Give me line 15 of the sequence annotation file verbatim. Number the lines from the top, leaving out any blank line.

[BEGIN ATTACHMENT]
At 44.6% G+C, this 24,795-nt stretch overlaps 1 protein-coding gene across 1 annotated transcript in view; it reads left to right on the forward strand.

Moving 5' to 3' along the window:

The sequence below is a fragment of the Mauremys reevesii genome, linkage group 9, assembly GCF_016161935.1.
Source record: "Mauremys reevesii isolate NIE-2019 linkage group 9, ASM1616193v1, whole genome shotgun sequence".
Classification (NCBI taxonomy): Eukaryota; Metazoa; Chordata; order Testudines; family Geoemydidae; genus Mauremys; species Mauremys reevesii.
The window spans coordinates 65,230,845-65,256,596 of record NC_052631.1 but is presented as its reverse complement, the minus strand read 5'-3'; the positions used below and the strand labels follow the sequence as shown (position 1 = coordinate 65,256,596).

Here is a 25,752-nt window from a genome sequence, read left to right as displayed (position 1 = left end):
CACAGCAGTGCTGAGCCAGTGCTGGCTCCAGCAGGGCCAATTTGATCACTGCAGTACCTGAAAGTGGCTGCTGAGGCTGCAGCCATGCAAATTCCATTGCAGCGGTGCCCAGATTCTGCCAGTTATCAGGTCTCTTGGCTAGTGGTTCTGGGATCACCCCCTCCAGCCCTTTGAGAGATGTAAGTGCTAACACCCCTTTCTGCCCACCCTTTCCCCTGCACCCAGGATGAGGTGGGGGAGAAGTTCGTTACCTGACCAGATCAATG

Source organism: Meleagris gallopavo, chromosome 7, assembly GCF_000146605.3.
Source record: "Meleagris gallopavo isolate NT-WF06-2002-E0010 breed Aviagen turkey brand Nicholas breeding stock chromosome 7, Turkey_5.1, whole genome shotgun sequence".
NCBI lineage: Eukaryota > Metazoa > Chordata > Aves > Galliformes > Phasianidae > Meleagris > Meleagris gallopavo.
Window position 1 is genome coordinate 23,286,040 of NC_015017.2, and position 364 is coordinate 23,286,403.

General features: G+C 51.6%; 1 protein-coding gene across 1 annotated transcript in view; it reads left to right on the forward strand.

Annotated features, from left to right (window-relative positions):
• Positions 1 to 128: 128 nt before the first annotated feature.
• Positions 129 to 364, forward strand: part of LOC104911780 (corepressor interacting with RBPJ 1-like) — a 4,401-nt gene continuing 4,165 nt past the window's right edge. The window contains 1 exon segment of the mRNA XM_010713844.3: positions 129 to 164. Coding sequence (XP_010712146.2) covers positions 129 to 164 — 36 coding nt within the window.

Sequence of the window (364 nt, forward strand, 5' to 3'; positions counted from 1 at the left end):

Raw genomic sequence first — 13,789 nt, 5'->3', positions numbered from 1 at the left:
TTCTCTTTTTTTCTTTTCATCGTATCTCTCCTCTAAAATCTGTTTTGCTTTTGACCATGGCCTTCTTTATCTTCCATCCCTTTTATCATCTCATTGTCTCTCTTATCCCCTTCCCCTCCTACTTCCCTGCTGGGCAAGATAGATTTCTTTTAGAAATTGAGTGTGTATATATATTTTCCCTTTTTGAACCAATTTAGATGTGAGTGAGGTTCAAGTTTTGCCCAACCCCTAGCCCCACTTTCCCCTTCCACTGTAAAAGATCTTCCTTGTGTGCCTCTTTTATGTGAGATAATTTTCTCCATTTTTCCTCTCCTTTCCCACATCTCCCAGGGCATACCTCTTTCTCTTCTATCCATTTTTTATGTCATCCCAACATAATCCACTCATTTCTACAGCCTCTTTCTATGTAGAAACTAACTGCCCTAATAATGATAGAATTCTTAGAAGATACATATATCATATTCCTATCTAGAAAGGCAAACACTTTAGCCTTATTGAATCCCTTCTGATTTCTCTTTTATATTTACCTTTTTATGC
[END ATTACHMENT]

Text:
• Positions 1 to 128: 128 nt before the first annotated feature.